In the Event of a Data Breach, What Do You Tell Your Customers?


With the current announcements of personal information data breaches, it seems to be happening quite frequently. Some of the most-known data breaches of personal information are: Anthem, Ashley Madison, Ebay, JP Morgan Chase, Sony Pictures Entertainment, and Tricare.

The most recent announcement came from Verizon Enterprise Solutions data breach, their massive data breach affected more than 1.5 million customers of their computer security wing.  This breach caused a major ripple effect since this particular division of Verizon helps other corporations when they are victims of data breaches.

When a data breach occurs, according to the Security Breach Notification Laws…

“Forty-seven states, the District of Columbia, Guam, Puerto Rico and the Virgin Islands have enacted legislation requiring private, governmental or educational entities to notify individuals of security breaches of information involving personally identifiable information. Security breach laws typically have provisions regarding who must comply with the law (e.g., businesses, data/ information brokers, government entities, etc); definitions of “personal information” (e.g., name combined with SSN, drivers license or state ID, account numbers, etc.); what constitutes a breach (e.g., unauthorized acquisition of data); requirements for notice (e.g., timing or method of notice, who must be notified); and exemptions (e.g., for encrypted information).”

For more information, state-specific laws are listed at the bottom of the page.

How do cybercriminals target devices for the data that they store? It’s based on how easy you are to exploit and how clear of a path you have to critical systems and valuable data. Malware was a factor in over 50% of all personal information data breaches. The cybercriminals use it as part of the initial compromise in order to capture the valuable data thus allowing them to “leapfrog” into other systems and extract the info and cover their tracks.

AlertOps has multiple ways to notify you; although we can’t stop a person information data breach from happening we can ensure that you receive the proper notifications to manage the service levels.  With AlertOps’ workflows helping to manage escalations, so if and when a data breach occurs, AlertOps can trigger notifications to people and systems simultaneously.  AlertOps will send reminders to the incident owners at regular intervals along with sending reminders based off of an SLA deadline.  Allowing you to trigger other flows, such as changing the control processes needed to resolve major data breach incidents.

AlertOps’ SLAs are set based on priority and severity levels, which allows you to create over rides when needed.  AlertOps’ message rules and workflow engines give you the flexibility to configure and enhance your incident management solution to fit your needs and prevent personal information data breaches.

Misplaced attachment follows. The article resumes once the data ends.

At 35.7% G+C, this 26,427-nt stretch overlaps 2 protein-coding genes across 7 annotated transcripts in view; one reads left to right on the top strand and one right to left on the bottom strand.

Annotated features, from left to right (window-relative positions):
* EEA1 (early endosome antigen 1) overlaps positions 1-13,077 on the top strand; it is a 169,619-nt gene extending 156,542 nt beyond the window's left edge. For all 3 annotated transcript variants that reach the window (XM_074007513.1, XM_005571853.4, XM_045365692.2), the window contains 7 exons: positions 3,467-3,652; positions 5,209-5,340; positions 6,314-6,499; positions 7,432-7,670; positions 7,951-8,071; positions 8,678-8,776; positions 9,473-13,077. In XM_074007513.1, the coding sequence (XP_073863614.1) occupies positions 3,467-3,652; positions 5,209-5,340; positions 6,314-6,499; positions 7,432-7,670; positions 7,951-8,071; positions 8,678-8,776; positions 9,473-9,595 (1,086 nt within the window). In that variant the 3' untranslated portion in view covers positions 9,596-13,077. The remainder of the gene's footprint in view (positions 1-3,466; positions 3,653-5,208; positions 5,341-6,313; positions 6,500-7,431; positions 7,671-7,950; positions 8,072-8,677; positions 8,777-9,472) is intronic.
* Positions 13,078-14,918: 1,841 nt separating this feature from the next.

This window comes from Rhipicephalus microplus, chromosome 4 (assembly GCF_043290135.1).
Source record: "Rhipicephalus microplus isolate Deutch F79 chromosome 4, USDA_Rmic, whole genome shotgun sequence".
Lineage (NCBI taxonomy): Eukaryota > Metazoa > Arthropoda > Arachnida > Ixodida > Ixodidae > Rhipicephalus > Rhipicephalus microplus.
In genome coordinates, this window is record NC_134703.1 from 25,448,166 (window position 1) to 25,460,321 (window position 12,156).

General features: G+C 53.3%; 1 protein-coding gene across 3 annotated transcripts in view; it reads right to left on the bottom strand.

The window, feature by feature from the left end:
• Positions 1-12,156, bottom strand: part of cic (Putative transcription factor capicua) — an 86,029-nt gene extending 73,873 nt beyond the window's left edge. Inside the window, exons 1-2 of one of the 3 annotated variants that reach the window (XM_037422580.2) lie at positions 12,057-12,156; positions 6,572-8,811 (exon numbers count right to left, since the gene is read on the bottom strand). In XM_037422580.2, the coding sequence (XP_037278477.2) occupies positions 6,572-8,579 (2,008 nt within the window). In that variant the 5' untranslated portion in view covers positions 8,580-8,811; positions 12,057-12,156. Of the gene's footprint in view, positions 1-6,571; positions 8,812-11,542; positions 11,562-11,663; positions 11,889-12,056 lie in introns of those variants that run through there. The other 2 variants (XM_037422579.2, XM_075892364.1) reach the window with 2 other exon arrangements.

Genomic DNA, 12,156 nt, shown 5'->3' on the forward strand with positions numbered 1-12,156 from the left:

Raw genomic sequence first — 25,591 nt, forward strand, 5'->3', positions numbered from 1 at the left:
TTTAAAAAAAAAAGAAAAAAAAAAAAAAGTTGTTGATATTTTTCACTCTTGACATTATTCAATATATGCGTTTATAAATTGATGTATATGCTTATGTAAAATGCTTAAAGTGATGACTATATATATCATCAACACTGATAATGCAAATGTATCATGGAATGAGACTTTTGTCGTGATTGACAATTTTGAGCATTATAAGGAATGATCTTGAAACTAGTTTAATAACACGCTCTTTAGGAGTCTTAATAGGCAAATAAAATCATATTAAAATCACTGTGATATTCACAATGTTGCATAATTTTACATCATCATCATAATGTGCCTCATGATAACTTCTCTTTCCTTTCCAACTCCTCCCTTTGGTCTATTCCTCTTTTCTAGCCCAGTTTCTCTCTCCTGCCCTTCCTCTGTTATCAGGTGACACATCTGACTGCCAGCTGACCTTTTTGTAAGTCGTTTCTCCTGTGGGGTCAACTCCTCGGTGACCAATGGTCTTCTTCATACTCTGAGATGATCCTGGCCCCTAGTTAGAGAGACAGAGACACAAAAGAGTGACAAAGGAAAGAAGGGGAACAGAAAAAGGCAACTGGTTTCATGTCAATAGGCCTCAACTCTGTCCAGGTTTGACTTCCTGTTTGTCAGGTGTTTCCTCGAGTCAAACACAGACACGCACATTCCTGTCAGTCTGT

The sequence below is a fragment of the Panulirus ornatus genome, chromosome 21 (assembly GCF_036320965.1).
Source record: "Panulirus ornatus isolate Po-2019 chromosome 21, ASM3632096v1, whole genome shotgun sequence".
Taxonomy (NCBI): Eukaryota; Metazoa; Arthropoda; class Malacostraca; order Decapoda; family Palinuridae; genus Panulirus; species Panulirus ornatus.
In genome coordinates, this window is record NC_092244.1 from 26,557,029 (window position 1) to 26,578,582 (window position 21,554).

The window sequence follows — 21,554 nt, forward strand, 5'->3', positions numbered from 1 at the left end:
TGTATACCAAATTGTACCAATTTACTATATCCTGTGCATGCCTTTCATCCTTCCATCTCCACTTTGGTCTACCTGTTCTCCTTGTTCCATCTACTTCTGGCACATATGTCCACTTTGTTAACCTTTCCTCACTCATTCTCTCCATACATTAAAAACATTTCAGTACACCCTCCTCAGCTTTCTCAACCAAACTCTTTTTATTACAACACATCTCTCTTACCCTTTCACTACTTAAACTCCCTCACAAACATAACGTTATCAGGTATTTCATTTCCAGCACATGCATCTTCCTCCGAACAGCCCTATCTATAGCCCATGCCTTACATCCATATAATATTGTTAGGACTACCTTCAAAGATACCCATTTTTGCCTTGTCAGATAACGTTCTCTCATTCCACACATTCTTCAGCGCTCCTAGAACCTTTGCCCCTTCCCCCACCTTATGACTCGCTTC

AlaskaAlaska Stat. § 45.48.010 et seq.
ArizonaAriz. Rev. Stat. § 44-7501
ArkansasArk. Code § 4-110-101 et seq.
CaliforniaCal. Civ. Code §§ 1798.291798.80 et seq.
ColoradoColo. Rev. Stat. § 6-1-716
ConnecticutConn. Gen Stat. § 36a-701b2015 S.B. 949, Public Act 15-142
DelawareDel. Code tit. 6, § 12B-101 et seq.
FloridaFla. Stat. §§ 501.171282.0041282.318(2)(i)
GeorgiaGa. Code §§ 10-1-910, -911, -912; § 46-5-214
HawaiiHaw. Rev. Stat. § 487N-1 et seq.
IdahoIdaho Stat. §§ 28-51-104 to -107
Illinois815 ILCS §§ 530/1 to 530/25
IndianaInd. Code §§ 4-1-11 et seq.24-4.9 et seq.
IowaIowa Code §§ 715C.1, 715C.2
KansasKan. Stat. § 50-7a01 et seq. 
KentuckyKRS § 365.732, KRS §§ 61.931 to 61.934 
LouisianaLa. Rev. Stat. §§ 51:3071 et seq.40:1300.111  to .116
MaineMe. Rev. Stat. tit. 10 § 1347 et seq.
MarylandMd. Code Com. Law §§ 14-3501 et seq., Md. State Govt. Code §§ 10-1301 to -1308
MassachusettsMass. Gen. Laws § 93H-1 et seq.
MichiganMich. Comp. Laws §§ 445.63445.72
MinnesotaMinn. Stat. §§ 325E.61325E.64
MississippiMiss. Code § 75-24-29
MissouriMo. Rev. Stat. § 407.1500
MontanaMont. Code §§ 2-6-1501 to -1503, 30-14-1701 et seq.33-19-321
NebraskaNeb. Rev. Stat. §§ 87-801-802-803-804-805-806-807
NevadaNev. Rev. Stat. §§  603A.010 et seq.242.183
New HampshireN.H. Rev. Stat. §§ 359-C:19-C:20-C:21189:66
New JerseyN.J. Stat. § 56:8-161, -163
New YorkN.Y. Gen. Bus. Law § 899-aaN.Y. State Tech. Law 208
North CarolinaN.C. Gen. Stat §§ 75-6175-65
North DakotaN.D. Cent. Code §§ 51-30-01 et seq.51-59-34(4)(d)
OhioOhio Rev. Code §§ 1347.121349.191349.1911349.192
OklahomaOkla. Stat. §§ 74-3113.1, 24-161 to -166
OregonOregon Rev. Stat. § 646A.600 to .6282015 S.B. 601, Chap. 357
Pennsylvania73 Pa. Stat. § 2301 et seq.
Rhode IslandR.I. Gen. Laws § 11-49.2-1 et seq., 2015 S.B. 134, Public Law 2015-1382015 H.B. 5220, Public Law 2015-148
South Carolina S.C. Code § 39-1-902013 H.B. 3248
TennesseeTenn. Code § 47-18-2107; § 8-4-119 (2015 S.B. 416, Chap. 42)
TexasTex. Bus. & Com. Code §§ 521.002521.053; Tex. Ed. Code § 37.007(b)(5); Tex. Pen. Code § 33.02
UtahUtah Code §§ 13-44-101 et seq.; § 53A-13-301(6)
VermontVt. Stat. tit. 9 § 2430, 2435
Virginia Va. Code § 18.2-186.6, § 32.1-127.1:05, § 22.1-20.2
WashingtonWash. Rev. Code § 19.255.01042.56.5902015 H.B. 1078, Chapter 65
West Virginia W.V. Code §§ 46A-2A-101 et seq.
WisconsinWis. Stat. § 134.98
WyomingWyo. Stat. § 40-12-501 et seq.
District of ColumbiaD.C. Code § 28- 3851 et seq.
Guam 9 GCA § 48-10 et seq.
Puerto Rico10 Laws of Puerto Rico § 4051 et seq.
Virgin Islands V.I. Code tit. 14, § 2208